The impact of the pandemic on fees paid to junior consultants (with less than 5 years of experience) was limited and their earnings were relatively unaffected, it added.

“After the initial decline in the earnings of freelancers as a result of the pandemic, we have now seen a return to pre-COVID-19 levels. As top-tier global talent increasingly chooses freelancing because of the flexibility, autonomy and financial opportunities it offers, large corporates are rapidly recognising and leveraging this talent pool for the agility, quality and specialised skills offered,” Flexing It founder and CEO Chandrika Pasricha said.

The report found that the gender pay gap persists in freelance work too with the average income of women lower than that of men by 35 per cent.

However, the compensation of women grows at a relatively higher rate as compared to that of men until 20 years of experience, it stated. Post 20 years of experience, while the average income for men rose by 20 per cent, that of women remained the same, it added.



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Rajasthan raises scholarship amount for Sainik School students

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JAIPUR: The Rajasthan government has decided to increase the scholarship amount and annual family income ceiling of students studying in Sainik Schools in the state. The state government will provide Rs 15,000-37,500 instead of Rs 10,000-25,000 to its bona fide students studying in Sainik Schools in Chittorgarh and Jhunjhunu, an official statement said.

Chief Minister Ashok Gehlot approved the proposal of the Finance Department. According to the proposal, Rs 25,000 is payable for tuition fee in the form of full scholarship to students studying in Sainik Schools having annual family income of Rs 1.2 lakh.

The annual family income limit has been increased to Rs 3 lakh and the scholarship amount in form of tuition fee payable has been increased to Rs 37,500.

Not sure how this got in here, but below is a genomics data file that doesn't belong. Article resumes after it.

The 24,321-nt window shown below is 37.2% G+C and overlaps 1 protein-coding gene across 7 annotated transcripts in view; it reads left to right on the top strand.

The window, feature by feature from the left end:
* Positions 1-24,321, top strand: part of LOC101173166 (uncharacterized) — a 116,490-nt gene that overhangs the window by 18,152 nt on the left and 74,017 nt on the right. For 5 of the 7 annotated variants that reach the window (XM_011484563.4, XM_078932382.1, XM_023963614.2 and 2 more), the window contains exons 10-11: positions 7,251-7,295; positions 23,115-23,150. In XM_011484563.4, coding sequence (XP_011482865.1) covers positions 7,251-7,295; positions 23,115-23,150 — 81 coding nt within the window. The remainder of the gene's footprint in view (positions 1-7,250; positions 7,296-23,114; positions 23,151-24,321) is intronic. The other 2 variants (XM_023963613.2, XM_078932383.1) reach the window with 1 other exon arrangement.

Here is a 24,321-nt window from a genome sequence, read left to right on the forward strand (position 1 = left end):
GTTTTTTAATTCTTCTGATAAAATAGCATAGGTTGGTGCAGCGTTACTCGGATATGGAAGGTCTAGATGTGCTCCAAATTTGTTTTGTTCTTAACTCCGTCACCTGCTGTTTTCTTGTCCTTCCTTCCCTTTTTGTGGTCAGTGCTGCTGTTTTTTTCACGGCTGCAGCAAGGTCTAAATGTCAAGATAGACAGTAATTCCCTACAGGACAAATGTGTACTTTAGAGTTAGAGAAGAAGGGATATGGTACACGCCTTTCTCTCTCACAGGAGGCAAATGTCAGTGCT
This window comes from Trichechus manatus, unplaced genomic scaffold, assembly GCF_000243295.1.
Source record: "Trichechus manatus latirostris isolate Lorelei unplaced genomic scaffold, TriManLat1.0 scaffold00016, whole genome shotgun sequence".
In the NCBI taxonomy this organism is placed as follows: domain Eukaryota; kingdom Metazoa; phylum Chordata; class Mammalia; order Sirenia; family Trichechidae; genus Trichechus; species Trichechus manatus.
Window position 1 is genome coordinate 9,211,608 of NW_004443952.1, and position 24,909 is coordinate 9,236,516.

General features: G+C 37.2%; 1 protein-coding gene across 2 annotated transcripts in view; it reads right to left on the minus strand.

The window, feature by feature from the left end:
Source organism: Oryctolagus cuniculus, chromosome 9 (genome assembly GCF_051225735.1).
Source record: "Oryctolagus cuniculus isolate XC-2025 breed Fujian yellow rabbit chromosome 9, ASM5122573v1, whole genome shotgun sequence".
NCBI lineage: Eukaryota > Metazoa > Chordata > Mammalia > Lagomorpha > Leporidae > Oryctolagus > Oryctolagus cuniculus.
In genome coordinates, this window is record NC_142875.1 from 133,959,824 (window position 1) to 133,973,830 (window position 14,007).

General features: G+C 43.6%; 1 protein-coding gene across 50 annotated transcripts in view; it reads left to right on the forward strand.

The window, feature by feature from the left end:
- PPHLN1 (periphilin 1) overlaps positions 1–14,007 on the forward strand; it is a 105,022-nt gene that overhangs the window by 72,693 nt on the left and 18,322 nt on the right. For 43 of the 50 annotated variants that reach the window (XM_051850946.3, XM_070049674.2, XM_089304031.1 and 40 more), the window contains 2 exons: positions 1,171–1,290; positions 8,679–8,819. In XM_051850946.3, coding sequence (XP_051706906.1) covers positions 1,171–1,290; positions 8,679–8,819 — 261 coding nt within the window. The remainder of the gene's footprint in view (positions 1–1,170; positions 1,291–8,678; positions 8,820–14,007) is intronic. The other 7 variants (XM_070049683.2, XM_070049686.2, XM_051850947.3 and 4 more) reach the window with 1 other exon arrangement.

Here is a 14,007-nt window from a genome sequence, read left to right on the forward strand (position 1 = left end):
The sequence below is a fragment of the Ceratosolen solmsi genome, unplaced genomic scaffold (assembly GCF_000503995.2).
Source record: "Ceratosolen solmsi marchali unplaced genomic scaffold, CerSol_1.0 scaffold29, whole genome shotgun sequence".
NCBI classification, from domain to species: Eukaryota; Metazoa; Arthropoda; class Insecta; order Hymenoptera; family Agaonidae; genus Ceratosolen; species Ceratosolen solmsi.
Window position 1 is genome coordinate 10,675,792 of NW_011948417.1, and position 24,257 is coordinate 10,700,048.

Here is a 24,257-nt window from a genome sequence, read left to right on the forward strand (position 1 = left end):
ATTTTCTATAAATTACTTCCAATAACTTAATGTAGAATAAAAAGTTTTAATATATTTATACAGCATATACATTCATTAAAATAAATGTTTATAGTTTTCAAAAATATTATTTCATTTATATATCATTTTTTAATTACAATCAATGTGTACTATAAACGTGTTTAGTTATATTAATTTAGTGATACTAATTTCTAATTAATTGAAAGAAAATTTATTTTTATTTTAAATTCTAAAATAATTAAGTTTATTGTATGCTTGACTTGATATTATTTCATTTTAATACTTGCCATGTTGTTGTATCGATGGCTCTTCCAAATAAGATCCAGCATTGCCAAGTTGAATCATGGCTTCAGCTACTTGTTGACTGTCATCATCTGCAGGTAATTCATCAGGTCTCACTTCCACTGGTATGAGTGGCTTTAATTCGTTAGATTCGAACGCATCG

Similarly, the current annual family income limit of students eligible for 3/4th scholarship has been revised from Rs 1.2 lakh-1.8 lakh to Rs 3 lakh-5 lakh per annum. Now, for the tuition fee in the form of 3/4th scholarship, the amount will be Rs 30,000 instead of Rs 20,000.

According to the proposal, the current annual family income limit of Sainik School students eligible for half the scholarship has been increased from Rs 1.8 lakh-2.4 lakh to Rs 5 lakh-7.5 lakh. The scholarship amount has also been revised from Rs 15,000 to 20,000.

The current annual family income limit of students eligible for one-fourth scholarship has been increased to Rs 7.5 lakh-10 lakh as against Rs 2.4 lakh-3 lakh. Also, the scholarship amount of tuition fee payable has also been increased to Rs 15,000 from Rs 10,000, according to the proposal.



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Laws and regulations on US student visas have not changed

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Promoting educational exchange between nations forges lasting connections between Americans and their peers in other countries, benefiting local communities, and generating knowledge to solve shared challenges.
Ariel Pollock, spokesperson, US Embassy, New Delhi, explains how the US government is committed to welcome international students and promote educational exchange.

1.
Will the new US government have a fresh strategy for international students?

Welcoming international students to the US colleges and universities has been and remains a cornerstone of the US international education policy and is fundamental to the State Department’s academic exchange efforts. Successive US governments have welcomed international students to the United States and encouraged more Americans to experience the world through study abroad. Promoting educational exchange between nations forges lasting connections between Americans and their peers in other countries, benefiting local communities, and generating knowledge to solve shared challenges. This is all the more important now in the light of the challenges the entire world faces due to the COVID-19 pandemic.